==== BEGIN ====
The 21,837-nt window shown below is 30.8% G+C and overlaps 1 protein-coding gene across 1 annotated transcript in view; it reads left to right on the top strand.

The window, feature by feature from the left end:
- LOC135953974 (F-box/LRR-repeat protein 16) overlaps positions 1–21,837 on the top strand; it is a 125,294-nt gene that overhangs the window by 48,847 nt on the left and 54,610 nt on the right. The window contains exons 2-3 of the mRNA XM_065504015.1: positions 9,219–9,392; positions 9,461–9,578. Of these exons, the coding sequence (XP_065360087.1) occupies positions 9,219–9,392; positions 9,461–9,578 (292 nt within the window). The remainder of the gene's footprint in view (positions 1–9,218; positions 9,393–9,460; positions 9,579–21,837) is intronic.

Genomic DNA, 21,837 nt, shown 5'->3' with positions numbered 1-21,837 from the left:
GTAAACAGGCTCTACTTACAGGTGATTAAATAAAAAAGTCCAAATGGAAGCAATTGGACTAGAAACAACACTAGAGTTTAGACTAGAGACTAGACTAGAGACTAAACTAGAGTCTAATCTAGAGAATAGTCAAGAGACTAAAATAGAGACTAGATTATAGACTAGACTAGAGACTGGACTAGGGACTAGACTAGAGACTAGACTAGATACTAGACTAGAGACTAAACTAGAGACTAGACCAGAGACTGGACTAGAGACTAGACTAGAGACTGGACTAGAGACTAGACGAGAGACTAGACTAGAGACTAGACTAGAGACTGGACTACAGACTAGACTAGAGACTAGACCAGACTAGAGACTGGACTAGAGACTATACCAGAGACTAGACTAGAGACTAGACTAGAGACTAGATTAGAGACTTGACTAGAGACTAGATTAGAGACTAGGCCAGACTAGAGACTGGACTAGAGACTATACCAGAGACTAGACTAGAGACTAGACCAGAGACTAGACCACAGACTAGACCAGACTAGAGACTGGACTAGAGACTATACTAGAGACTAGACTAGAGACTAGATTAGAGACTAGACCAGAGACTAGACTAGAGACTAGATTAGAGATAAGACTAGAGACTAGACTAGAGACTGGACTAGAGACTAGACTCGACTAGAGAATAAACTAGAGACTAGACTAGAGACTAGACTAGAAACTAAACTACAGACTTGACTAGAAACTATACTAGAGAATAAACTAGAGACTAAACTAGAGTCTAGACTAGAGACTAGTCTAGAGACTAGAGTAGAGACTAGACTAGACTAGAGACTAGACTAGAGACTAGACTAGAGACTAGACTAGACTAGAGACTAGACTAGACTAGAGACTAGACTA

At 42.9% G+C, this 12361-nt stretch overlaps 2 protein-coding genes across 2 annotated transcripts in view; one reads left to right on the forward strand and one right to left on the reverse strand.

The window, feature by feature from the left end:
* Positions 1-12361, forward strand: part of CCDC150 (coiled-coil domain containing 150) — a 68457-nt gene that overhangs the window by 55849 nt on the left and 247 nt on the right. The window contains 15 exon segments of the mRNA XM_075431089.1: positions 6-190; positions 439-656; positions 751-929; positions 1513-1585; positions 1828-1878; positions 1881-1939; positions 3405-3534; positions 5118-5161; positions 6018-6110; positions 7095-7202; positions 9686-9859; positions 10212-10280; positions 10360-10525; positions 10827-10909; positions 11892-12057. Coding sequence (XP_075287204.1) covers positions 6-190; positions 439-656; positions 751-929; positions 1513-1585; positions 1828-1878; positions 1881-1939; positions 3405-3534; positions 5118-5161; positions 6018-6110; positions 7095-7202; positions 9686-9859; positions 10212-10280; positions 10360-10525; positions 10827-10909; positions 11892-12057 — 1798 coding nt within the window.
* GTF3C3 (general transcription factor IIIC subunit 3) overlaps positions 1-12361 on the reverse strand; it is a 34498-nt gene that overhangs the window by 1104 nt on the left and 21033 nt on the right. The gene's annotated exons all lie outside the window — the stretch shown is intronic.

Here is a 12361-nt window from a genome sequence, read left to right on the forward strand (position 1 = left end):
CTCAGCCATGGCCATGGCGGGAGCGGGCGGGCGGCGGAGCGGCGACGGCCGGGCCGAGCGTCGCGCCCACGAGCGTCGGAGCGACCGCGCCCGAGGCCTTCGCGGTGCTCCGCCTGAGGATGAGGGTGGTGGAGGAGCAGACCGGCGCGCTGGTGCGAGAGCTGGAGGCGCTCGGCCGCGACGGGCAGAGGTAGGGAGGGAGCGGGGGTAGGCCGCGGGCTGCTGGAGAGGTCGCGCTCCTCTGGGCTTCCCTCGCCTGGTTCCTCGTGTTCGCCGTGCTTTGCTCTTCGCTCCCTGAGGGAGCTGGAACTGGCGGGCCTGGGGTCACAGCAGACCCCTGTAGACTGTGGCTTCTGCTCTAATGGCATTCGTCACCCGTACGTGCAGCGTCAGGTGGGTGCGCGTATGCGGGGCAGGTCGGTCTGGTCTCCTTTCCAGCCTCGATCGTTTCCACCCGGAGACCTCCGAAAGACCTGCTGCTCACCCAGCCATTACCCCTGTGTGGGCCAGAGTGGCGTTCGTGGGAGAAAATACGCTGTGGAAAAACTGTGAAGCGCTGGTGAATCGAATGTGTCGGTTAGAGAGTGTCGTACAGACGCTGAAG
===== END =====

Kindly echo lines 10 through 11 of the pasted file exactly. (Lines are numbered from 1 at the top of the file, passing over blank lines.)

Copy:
Here is a 12361-nt window from a genome sequence, read left to right on the forward strand (position 1 = left end):
CTCAGCCATGGCCATGGCGGGAGCGGGCGGGCGGCGGAGCGGCGACGGCCGGGCCGAGCGTCGCGCCCACGAGCGTCGGAGCGACCGCGCCCGAGGCCTTCGCGGTGCTCCGCCTGAGGATGAGGGTGGTGGAGGAGCAGACCGGCGCGCTGGTGCGAGAGCTGGAGGCGCTCGGCCGCGACGGGCAGAGGTAGGGAGGGAGCGGGGGTAGGCCGCGGGCTGCTGGAGAGGTCGCGCTCCTCTGGGCTTCCCTCGCCTGGTTCCTCGTGTTCGCCGTGCTTTGCTCTTCGCTCCCTGAGGGAGCTGGAACTGGCGGGCCTGGGGTCACAGCAGACCCCTGTAGACTGTGGCTTCTGCTCTAATGGCATTCGTCACCCGTACGTGCAGCGTCAGGTGGGTGCGCGTATGCGGGGCAGGTCGGTCTGGTCTCCTTTCCAGCCTCGATCGTTTCCACCCGGAGACCTCCGAAAGACCTGCTGCTCACCCAGCCATTACCCCTGTGTGGGCCAGAGTGGCGTTCGTGGGAGAAAATACGCTGTGGAAAAACTGTGAAGCGCTGGTGAATCGAATGTGTCGGTTAGAGAGTGTCGTACAGACGCTGAAG